SUBSTITUTE HOUSE BILL 1313
State of Washington
2023 Regular Session
ByHouse Health Care & Wellness (originally sponsored by Representatives Farivar, Macri, Tharinger, Harris, Alvarado, Mena, Thai, Berry, Ryu, Orwall, Callan, Waters, Wylie, Ortiz-Self, Stonier, Cheney, Chopp, Riccelli, Bergquist, Bateman, Morgan, Lekanoff, Reeves, Davis, Senn, Doglio, Santos, Reed, Goodman, Kloba, Pollet, Fosse, Ormsby, and Chapman)
READ FIRST TIME 02/07/23.
AN ACT Relating to improving health care affordability for older adults and people with disabilities on medicare; adding a new section to chapter 74.09
RCW; and creating a new section.
BE IT ENACTED BY THE LEGISLATURE OF THE STATE OF WASHINGTON:
NEW SECTION. Sec. 1. (1) The legislature finds that:
(a) Medicare provides health coverage to adults 65 years of age and older, as well as people with disabilities, but it comes with significant out-of-pocket costs. Medicare enrollees pay premiums and cost-sharing for the services medicare covers and the full cost for the services that medicare excludes, including vision, dental, and hearing services. Half of low-income medicare enrollees with income at 200 percent of the federal poverty level spend 27 percent or more of their income on out-of-pocket health care costs;
(b) Lower income enrollees struggle with these costs and may defer or forgo care, with their health suffering as a result. In a recent survey of over 1,300 Washington residents, 75 percent of households that included a person with a disability and 32 percent of people over age 65 went without care in the last year due to cost. For example, 46 percent of households with a person with a disability did not fill a prescription, cut pills in half, or skipped a dose due to cost concerns;
(c) Compared to coverage available to younger people and people without disabilities, medicare enrollees in Washington get much more limited help with their health care costs and services;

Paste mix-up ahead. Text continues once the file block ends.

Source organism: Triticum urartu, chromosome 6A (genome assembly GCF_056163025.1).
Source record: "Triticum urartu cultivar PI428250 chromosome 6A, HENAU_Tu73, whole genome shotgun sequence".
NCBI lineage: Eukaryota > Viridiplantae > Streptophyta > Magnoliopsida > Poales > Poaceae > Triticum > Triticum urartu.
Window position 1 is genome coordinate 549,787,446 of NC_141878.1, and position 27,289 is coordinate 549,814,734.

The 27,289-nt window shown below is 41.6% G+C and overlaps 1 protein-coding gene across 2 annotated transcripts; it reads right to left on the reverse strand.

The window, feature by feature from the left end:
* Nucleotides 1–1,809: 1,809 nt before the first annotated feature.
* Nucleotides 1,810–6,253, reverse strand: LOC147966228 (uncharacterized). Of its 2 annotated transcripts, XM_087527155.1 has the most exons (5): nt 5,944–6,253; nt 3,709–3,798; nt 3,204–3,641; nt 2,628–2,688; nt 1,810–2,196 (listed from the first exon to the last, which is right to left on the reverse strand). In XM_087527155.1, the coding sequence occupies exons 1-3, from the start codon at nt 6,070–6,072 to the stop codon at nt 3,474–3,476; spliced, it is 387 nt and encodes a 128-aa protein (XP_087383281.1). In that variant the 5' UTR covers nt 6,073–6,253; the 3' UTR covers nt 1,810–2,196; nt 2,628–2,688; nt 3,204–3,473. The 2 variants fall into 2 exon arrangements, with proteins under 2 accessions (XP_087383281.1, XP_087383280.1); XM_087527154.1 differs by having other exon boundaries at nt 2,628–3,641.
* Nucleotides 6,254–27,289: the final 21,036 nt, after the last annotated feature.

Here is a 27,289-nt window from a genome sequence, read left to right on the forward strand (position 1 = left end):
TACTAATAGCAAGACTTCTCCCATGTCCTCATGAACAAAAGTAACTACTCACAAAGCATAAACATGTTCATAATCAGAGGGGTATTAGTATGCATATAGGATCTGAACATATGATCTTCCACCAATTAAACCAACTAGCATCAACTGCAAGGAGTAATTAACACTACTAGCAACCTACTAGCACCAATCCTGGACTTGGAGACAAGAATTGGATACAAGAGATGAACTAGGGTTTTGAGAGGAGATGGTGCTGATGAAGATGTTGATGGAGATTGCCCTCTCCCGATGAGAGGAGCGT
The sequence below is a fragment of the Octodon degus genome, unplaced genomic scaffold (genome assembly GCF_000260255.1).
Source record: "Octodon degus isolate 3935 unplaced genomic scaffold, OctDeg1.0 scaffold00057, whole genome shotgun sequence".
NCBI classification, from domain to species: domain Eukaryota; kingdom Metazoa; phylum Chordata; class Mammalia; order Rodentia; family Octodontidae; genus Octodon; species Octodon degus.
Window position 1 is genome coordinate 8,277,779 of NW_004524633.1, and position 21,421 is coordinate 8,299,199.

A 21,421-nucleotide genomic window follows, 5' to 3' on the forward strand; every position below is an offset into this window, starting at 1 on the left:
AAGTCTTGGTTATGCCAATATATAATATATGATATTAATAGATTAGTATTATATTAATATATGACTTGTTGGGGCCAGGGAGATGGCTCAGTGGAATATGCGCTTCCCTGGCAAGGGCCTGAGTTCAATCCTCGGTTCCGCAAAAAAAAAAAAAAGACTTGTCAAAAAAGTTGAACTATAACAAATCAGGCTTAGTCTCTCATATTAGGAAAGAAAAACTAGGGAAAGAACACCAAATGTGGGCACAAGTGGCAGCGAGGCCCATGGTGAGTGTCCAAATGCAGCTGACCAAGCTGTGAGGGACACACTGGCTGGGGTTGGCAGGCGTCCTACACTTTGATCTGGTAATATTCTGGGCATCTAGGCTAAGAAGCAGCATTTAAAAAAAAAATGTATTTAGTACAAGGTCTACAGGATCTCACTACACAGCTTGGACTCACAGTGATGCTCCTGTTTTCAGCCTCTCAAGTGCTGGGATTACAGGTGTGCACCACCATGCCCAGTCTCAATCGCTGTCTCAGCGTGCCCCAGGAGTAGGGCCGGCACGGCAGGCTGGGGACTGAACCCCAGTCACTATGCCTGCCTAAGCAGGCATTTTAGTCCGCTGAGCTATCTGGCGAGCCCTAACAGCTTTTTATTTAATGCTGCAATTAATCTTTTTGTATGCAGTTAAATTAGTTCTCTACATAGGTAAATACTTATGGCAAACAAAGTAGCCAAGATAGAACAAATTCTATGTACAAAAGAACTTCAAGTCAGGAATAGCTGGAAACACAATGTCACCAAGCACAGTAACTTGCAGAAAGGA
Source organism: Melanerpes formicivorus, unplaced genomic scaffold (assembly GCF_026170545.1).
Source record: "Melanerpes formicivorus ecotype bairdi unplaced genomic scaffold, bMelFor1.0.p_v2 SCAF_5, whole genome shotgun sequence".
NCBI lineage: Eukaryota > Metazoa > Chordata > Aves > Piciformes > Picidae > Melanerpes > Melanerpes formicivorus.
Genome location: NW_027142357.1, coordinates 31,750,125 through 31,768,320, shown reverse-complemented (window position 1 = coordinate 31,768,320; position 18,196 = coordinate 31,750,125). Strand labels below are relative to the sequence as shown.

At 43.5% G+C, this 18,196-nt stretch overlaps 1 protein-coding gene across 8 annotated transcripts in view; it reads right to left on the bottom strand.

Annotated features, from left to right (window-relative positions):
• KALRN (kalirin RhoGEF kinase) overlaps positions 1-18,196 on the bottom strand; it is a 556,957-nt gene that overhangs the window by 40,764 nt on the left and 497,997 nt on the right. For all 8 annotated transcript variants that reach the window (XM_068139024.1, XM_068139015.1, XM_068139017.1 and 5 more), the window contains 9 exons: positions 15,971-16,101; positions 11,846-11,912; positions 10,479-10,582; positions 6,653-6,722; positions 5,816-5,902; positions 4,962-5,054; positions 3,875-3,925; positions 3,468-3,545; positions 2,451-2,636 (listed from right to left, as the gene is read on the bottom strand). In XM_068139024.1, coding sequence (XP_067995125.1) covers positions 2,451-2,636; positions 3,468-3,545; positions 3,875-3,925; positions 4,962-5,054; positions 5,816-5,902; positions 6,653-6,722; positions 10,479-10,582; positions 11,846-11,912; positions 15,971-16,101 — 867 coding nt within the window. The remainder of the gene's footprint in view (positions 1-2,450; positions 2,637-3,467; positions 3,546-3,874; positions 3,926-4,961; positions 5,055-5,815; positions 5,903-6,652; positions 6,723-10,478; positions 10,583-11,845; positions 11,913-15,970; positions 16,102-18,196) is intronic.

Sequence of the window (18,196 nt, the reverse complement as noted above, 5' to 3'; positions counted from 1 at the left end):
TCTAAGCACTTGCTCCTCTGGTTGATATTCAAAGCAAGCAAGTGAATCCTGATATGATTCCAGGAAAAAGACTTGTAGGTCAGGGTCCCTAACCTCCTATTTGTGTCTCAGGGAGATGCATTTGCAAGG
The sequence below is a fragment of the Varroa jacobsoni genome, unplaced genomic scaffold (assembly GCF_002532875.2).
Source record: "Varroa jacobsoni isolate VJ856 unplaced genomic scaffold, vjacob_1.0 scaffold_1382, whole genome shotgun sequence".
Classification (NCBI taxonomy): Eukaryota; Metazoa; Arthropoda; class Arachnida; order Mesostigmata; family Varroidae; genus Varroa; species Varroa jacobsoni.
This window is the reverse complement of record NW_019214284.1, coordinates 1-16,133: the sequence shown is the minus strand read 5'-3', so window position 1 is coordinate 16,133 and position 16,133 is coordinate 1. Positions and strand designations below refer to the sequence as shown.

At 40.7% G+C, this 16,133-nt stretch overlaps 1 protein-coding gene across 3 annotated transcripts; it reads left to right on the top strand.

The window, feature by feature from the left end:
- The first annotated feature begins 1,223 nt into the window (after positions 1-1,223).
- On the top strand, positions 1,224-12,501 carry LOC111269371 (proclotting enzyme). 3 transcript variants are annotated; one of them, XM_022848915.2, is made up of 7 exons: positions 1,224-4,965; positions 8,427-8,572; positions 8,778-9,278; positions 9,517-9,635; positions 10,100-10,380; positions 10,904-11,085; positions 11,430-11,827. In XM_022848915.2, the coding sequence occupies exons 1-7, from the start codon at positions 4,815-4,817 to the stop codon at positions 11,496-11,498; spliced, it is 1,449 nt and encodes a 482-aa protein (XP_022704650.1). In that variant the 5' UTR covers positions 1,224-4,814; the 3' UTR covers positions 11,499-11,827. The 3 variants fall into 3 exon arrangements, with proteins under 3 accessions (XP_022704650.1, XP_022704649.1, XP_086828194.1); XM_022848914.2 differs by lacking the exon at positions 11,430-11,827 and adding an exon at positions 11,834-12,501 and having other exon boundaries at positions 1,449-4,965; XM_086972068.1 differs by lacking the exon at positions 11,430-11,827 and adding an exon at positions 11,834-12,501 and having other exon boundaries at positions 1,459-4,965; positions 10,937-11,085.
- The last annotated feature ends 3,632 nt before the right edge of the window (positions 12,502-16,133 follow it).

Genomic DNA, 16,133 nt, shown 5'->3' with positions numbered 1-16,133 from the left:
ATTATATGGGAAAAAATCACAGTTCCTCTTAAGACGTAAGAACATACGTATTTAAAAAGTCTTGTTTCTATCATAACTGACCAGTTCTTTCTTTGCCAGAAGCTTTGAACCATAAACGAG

(i) A medicare enrollee can stay on medicaid only if their income is below about 75 percent of the federal poverty level, compared to 138 percent of the federal poverty level for a younger person or a person without a disability. This means that when a person who is living at the poverty level turns 65, they lose their access to affordable, comprehensive health coverage;
(ii) Medicare savings programs are joint federal-state programs that help enrollees with the cost of premiums, cost sharing, and prescription drug costs. Current standards for these programs in Washington are at the lowest level permitted by federal law;
(d) Other states have taken steps to expand the programs that help medicare enrollees with health costs, with some states harmonizing eligibility for medicaid and others expanding access to medicare savings programs. For example, California and New York recently raised income limits for medicaid to 138 percent of the federal poverty level, and Massachusetts has raised income limits for medicare savings programs to 226 percent of the federal poverty level.
(2) The legislature therefore intends to take a step toward parity in access to affordable health care by expanding the availability of medicare savings programs, in order to provide premium and cost-sharing assistance to an estimated 50,000 or more older adults and people with disabilities, helping them to afford the health care they need to thrive.
NEW SECTION. Sec. 2.
A new section is added to chapter 74.09
RCW to read as follows:
(1) The authority shall offer eligible clients the following medicare savings programs:
(a) The qualified medicare beneficiary program;
(b) The specified low-income medicare beneficiary program;
(c) The qualified individual program; and
(d) The qualified disabled and working individuals program.
(2) To be eligible for a medicare savings program, a client must be entitled to medicare part A and meet other eligibility requirements established by the authority and federal law.
(3)(a) A client is income eligible for the qualified medicare beneficiary program if the client's countable income is less than or equal to 135 percent of the federal poverty level.
(b) Subject to appropriations, the authority may establish by rule higher income limits for medicare savings programs. The authority shall seek to maximize the availability of the qualified individual program through the centers for medicare and medicaid services.
(c) The medicare savings programs may not require a resource test.
(4) The authority may adopt any rules necessary to administer this section. Nothing in this section may be interpreted to limit the authority's existing rule-making authority related to medicare savings programs.
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